Why does everyone who compares Canada to Japan ignore so much?

Japan had their own bubble of everything that dwarfed North America, let alone Canada. A parking space in Tokyo worth more than all the RE in Cali, if you recall…

Not apples to apples, more like apples to microbes (Canada being the microbe of course).

What you failed to account for is resources.

Japan has NONE–only people with the ability and desire to innovate and add value. When a bubble built on RE speculation pops in a nation without natural resources, it pops big time–and yet, Japan still has the world’s highest standard of living and life expectancy.

Canada is pretty much the complete opposite. Massive untapped resources–only people willing to complain, sit at home and collect CERB, elect socialists, and smoke dope (a gross generalization but you get the point I hope).

We are a resource power house and the envy of most of the world because of it. We squander it and fail to exploit it, but it’s still all here, all still valuable. Resources rarely experience bubbles and if they do they’re relatively small and when they pop it’s not the end of the economy.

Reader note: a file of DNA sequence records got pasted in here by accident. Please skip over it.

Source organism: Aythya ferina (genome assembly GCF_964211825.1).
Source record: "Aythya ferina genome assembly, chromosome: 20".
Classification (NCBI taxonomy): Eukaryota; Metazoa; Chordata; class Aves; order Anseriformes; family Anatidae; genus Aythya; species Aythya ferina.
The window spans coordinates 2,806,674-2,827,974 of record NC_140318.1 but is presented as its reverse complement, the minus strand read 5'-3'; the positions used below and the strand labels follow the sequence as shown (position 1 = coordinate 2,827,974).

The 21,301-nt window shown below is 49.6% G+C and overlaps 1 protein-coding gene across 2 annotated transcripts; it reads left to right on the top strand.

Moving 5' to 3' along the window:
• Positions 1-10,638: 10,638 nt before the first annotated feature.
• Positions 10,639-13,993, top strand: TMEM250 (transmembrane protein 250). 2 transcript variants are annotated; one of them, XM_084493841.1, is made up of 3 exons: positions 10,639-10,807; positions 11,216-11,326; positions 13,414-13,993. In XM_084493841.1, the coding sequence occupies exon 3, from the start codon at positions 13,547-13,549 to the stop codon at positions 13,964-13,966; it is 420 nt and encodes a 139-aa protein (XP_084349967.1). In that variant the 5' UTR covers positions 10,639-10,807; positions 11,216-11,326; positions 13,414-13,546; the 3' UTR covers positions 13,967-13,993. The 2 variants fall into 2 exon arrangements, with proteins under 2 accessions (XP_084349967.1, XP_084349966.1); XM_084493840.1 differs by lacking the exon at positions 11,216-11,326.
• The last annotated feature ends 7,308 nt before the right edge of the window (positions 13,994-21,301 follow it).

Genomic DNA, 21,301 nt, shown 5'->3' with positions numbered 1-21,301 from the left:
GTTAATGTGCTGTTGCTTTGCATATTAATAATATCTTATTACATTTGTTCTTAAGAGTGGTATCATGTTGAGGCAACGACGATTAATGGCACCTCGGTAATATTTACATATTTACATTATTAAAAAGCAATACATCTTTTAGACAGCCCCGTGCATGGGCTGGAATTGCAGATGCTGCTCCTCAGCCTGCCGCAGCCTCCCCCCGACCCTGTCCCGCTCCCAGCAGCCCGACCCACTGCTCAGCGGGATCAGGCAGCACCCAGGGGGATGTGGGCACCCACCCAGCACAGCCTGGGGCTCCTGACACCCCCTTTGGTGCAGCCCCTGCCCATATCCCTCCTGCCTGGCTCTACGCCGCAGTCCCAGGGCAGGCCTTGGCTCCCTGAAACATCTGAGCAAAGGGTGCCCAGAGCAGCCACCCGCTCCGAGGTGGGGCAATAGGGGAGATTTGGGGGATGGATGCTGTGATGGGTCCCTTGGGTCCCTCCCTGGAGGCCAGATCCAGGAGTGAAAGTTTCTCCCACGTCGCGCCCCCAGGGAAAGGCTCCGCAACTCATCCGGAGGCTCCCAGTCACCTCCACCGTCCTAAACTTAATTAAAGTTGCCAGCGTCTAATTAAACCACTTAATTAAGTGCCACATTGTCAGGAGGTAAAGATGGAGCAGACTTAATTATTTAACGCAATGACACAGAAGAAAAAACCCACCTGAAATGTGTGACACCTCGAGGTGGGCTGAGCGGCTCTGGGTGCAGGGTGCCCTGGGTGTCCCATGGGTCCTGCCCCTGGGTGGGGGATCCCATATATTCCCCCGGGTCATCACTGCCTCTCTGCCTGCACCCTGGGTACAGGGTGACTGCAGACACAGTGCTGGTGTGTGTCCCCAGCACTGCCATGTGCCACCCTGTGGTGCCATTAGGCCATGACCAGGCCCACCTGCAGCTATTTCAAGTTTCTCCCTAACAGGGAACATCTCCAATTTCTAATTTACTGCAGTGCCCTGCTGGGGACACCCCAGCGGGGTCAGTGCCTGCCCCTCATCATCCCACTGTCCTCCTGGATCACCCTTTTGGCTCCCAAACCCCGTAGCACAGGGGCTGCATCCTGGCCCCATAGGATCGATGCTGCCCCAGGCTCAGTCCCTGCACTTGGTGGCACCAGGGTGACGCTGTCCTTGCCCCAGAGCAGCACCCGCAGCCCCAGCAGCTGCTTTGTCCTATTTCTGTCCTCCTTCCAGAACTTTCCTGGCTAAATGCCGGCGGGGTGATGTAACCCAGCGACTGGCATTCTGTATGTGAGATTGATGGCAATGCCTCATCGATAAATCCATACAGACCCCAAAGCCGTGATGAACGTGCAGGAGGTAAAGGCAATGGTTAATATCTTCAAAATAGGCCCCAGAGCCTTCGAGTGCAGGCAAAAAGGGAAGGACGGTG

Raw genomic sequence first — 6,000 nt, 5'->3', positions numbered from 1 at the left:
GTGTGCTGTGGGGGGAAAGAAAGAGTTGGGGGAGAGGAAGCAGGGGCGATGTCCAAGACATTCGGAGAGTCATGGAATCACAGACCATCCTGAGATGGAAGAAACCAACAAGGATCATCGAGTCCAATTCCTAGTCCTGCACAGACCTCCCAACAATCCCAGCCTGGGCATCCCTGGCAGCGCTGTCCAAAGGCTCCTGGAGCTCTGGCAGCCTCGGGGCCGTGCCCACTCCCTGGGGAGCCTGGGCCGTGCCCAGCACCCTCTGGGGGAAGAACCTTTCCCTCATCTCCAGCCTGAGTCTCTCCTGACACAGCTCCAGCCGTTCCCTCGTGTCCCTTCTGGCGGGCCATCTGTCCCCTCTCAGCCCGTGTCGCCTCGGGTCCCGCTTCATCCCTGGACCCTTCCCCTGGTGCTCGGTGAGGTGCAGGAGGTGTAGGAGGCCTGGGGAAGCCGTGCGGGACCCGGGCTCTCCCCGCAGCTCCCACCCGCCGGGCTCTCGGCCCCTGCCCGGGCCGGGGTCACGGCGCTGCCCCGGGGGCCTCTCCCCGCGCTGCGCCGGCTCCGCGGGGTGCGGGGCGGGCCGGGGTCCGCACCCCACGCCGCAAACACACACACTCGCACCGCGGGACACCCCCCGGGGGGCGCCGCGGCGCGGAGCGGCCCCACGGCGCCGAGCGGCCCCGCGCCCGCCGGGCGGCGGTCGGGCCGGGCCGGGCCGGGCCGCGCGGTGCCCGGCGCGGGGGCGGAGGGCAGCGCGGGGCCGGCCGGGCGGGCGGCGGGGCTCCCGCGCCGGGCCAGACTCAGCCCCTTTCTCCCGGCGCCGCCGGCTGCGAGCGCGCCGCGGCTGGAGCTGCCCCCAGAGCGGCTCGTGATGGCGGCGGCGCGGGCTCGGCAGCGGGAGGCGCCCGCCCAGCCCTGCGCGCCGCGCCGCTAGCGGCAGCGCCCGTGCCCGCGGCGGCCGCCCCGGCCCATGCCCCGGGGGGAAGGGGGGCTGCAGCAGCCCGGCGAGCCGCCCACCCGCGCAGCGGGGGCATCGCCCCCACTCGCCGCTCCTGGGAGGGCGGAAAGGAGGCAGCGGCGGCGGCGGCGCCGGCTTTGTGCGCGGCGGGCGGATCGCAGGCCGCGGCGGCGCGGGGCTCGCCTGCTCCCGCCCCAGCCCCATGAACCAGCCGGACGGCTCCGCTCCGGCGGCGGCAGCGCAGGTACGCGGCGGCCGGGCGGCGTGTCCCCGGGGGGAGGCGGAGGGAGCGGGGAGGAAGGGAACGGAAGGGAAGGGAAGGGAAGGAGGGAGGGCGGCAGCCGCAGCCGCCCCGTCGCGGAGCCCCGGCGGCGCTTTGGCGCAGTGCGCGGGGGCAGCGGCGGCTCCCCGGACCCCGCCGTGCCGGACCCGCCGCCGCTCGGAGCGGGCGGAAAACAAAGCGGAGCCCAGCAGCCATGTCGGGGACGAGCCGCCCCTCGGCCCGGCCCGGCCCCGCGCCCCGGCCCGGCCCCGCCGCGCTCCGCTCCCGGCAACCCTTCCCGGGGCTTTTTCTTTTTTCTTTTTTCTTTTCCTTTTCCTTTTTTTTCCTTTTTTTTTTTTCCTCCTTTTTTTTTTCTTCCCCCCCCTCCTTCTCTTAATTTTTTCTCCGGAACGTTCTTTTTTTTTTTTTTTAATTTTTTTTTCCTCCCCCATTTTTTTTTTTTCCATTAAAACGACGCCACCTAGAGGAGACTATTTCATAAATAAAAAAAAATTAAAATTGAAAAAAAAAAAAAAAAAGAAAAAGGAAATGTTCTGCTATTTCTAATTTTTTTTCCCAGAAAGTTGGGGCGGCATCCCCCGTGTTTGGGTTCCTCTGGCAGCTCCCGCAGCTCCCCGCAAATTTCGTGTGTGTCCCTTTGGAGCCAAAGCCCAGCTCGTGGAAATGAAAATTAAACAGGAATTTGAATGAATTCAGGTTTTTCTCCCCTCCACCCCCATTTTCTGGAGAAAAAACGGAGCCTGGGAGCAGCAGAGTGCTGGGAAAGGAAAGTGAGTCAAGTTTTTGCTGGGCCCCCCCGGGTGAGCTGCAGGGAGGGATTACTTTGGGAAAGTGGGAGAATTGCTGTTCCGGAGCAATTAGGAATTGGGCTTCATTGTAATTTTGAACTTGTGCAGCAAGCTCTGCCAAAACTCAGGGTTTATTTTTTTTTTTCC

#48 Jerri on 05.21.20 at 4:59 pm

#30 YVR Renter

That was a great read. Informative, true and real.

#49 Sail away on 05.21.20 at 5:00 pm

#253 Faron on 05.21.20 at 1:06 pm
#246 Sail away on 05.21.20 at 12:05 pm

All kinds of criticism, no solutions. Fairly common theme of a certain subset, actually.

—————

Instead of an accusatory implication of a “certain subset” just strap your nuts on and say what you think that subset is.

—————

Sure.

The subset of young people coming from privilege who strongly feel they have a God-given mandate to identify and abolish injustice toward women, minorities and LGBTQ. In order to meet this imperative, they find and expose ‘discrimination’ everywhere. For example:

-The Portland taco shop shamed and ostracized for selling tacos. For shame! Two non-Hispanic women! Cultural appropriation, obviously.
-Non-critical support for any and all MeToo… because women are always right even when the facts may not support their accusations
-Support of Antifa violence, and particularly against reporter Andy Ngo
-Shaming politicians who don’t attend sexually graphic Pride parades verging on pornography

etc…

#50 Lost....but not leased on 05.21.20 at 5:04 pm